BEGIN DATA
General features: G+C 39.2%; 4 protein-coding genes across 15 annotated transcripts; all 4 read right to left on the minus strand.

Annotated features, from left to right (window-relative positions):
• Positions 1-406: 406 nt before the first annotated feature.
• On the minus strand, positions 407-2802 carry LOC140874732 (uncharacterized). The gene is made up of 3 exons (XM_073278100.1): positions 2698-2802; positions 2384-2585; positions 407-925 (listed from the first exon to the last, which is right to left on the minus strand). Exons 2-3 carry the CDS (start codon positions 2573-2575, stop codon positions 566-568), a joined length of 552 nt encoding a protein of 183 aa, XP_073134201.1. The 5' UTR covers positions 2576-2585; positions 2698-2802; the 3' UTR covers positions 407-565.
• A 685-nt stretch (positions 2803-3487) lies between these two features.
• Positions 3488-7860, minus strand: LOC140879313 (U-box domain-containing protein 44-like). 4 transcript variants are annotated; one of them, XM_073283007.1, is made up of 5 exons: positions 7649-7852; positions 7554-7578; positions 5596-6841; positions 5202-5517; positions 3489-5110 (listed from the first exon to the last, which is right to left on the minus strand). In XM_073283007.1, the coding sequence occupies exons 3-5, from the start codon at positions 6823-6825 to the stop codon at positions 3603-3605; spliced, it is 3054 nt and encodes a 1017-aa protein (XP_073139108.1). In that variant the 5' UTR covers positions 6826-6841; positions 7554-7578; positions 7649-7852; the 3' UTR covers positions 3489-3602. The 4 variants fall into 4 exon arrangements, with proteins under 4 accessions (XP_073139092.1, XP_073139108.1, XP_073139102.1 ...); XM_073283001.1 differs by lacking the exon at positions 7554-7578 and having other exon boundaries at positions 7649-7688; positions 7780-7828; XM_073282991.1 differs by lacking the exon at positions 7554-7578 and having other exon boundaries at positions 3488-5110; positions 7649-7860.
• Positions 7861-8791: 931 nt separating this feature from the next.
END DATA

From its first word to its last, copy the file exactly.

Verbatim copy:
General features: G+C 39.2%; 4 protein-coding genes across 15 annotated transcripts; all 4 read right to left on the minus strand.

Annotated features, from left to right (window-relative positions):
• Positions 1-406: 406 nt before the first annotated feature.
• On the minus strand, positions 407-2802 carry LOC140874732 (uncharacterized). The gene is made up of 3 exons (XM_073278100.1): positions 2698-2802; positions 2384-2585; positions 407-925 (listed from the first exon to the last, which is right to left on the minus strand). Exons 2-3 carry the CDS (start codon positions 2573-2575, stop codon positions 566-568), a joined length of 552 nt encoding a protein of 183 aa, XP_073134201.1. The 5' UTR covers positions 2576-2585; positions 2698-2802; the 3' UTR covers positions 407-565.
• A 685-nt stretch (positions 2803-3487) lies between these two features.
• Positions 3488-7860, minus strand: LOC140879313 (U-box domain-containing protein 44-like). 4 transcript variants are annotated; one of them, XM_073283007.1, is made up of 5 exons: positions 7649-7852; positions 7554-7578; positions 5596-6841; positions 5202-5517; positions 3489-5110 (listed from the first exon to the last, which is right to left on the minus strand). In XM_073283007.1, the coding sequence occupies exons 3-5, from the start codon at positions 6823-6825 to the stop codon at positions 3603-3605; spliced, it is 3054 nt and encodes a 1017-aa protein (XP_073139108.1). In that variant the 5' UTR covers positions 6826-6841; positions 7554-7578; positions 7649-7852; the 3' UTR covers positions 3489-3602. The 4 variants fall into 4 exon arrangements, with proteins under 4 accessions (XP_073139092.1, XP_073139108.1, XP_073139102.1 ...); XM_073283001.1 differs by lacking the exon at positions 7554-7578 and having other exon boundaries at positions 7649-7688; positions 7780-7828; XM_073282991.1 differs by lacking the exon at positions 7554-7578 and having other exon boundaries at positions 3488-5110; positions 7649-7860.
• Positions 7861-8791: 931 nt separating this feature from the next.